Planned pension reform could be harder on women

Changes to P.E.I.'s civil service pension plan recently announced by the government could be harder on women than men, says the P.E.I. Advisory Council on the Status of Women.

Changes to P.E.I.'s civil service pension plan recently announced by the government could be harder on women than men, says the P.E.I. Advisory Council on the Status of Women.

Women may end careers with the similar salaries to men, but have a lower average salary over their entire careers. (CBC)

The changes are meant to prevent a shortfall in funding for the pension plan, and include using a career salary average to calculate pensions, rather than the final years of service.

Council executive director Jane Ledwell told CBC News Monday women may get short-changed if the province uses career average to determine pensions.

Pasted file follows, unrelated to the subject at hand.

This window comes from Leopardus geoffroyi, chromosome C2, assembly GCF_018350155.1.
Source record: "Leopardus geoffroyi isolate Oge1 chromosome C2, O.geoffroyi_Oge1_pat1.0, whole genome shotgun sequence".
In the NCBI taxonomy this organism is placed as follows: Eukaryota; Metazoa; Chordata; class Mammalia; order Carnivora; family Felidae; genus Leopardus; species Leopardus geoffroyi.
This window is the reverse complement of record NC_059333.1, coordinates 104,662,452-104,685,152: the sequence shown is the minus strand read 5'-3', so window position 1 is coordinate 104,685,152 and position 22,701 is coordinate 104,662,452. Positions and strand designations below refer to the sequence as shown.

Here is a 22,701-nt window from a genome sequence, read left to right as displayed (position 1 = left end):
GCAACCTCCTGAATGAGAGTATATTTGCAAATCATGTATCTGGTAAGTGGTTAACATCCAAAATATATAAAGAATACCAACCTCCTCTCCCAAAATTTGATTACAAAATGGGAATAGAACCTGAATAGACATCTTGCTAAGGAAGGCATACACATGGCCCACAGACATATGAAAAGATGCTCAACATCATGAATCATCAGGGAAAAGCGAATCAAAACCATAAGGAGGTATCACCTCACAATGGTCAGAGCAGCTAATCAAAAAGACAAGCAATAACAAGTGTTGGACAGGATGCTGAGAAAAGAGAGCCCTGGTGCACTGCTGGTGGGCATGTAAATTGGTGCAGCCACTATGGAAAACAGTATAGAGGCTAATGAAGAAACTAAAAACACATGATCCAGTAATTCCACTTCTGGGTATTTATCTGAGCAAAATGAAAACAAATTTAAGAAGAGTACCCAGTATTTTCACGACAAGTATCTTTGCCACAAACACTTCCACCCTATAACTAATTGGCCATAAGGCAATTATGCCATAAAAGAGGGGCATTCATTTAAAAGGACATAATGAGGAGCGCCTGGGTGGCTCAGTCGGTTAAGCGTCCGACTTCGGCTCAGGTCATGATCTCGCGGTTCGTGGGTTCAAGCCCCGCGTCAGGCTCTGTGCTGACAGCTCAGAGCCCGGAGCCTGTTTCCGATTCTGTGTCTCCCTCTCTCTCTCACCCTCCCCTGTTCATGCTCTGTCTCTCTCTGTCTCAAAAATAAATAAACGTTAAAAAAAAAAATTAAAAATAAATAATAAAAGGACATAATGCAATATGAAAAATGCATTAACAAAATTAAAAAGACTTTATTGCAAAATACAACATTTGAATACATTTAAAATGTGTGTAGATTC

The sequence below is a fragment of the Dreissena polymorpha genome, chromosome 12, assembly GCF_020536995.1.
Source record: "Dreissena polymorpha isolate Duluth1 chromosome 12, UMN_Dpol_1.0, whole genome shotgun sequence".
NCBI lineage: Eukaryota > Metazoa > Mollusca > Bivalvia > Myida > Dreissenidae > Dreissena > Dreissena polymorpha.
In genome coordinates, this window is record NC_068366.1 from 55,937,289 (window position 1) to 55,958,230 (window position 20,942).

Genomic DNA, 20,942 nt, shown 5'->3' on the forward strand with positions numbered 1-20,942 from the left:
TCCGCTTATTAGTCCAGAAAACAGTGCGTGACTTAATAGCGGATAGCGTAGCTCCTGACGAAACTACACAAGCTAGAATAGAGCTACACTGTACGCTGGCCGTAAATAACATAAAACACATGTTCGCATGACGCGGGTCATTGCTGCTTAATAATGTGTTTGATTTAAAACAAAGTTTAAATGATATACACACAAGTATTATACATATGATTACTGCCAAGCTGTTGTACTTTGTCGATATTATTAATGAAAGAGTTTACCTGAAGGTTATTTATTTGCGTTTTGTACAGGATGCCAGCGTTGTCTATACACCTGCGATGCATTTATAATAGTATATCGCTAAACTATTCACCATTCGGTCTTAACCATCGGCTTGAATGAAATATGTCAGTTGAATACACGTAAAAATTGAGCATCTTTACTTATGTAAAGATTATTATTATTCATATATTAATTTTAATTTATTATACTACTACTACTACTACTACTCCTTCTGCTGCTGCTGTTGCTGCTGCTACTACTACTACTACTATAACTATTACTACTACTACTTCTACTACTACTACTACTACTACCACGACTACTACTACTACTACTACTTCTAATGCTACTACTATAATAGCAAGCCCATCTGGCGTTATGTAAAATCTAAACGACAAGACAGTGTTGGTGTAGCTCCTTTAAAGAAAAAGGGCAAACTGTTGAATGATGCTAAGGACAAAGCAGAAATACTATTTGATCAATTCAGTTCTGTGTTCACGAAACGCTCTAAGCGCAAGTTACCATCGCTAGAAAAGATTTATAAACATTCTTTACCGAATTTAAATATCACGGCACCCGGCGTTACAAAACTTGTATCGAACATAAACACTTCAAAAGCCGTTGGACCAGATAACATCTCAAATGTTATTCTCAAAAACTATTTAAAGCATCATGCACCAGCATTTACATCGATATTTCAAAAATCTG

"If you look at employment trends across the board, it does tend to be the case that women arrive in higher paying positions later in their careers and tend to have fewer years in those positions," said Ledwell.

That difference in career paths means women will tend to have a disproportionately larger decrease in their pensions under the new plan.

Ledwell said the government should do a comprehensive gender study on these recent pension proposals to understand how the reform may affect women, who make up about 70 per cent of public sector employees.

Finance Minister Wes Sheridan issued a statement in response to Ledwell's concerns.

"When Government considered changes to the public sector pension plans, it looked to ensure they were fair to all plan members, whether they are new to the workforce, close to retirement or already retired," Sheridan wrote.

Government officials said they looked at the impact of women living longer than men when considering pension reform, but not at how different career paths may affect their pension benefits.

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